Several Subcategories of Power
Though all powers of appointment share their discretionary character, several subcategories of power can be identified, which are identified by the nature of the class of potential objects and by the exact duties of the donee.
Classification by the nature of the class of objects
There are three types of powers of appointment: general, special and hybrid powers. They are differentiated by the range of potential objects in whose favour the power may be exercised:
Under a general power of appointment the donee enjoys the right to allocate the property by appointment to anyone he wishes. The donee may even appoint the property to himself. This extremely wide power is tantamount to absolute ownership by the donee.
Where the donor of a power has specified that it should only be exercised in favour of a class of people, it is said to be a special power. The donee has absolute discretion whether to make any appointments of the property but any appointments made must be to persons within the specified class. InRe Weekes’ Settlement  1 Ch 289, Mrs Slade granted a life interest of her estate to her husband and gave him a power of appointment over the reversionary interest in favour of their children.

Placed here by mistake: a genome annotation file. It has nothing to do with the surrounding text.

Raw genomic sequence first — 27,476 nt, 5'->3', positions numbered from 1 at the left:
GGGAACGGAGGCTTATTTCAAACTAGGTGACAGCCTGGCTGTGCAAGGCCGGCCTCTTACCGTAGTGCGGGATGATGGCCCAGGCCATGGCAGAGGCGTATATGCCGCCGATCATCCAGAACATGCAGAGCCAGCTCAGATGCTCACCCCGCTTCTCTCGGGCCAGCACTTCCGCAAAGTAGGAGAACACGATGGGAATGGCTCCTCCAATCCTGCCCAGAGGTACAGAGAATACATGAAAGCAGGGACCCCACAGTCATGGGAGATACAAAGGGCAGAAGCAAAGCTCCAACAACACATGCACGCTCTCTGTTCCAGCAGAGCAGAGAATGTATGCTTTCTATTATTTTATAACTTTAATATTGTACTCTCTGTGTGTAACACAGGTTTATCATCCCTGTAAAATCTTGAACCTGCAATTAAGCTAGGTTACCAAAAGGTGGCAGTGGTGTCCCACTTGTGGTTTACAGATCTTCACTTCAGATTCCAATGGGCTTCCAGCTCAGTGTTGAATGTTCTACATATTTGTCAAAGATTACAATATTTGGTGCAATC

For more information on:
- Hybrid Powers
- Classification by donee’s duties
- Bare or mere powers
- Fiduciary powers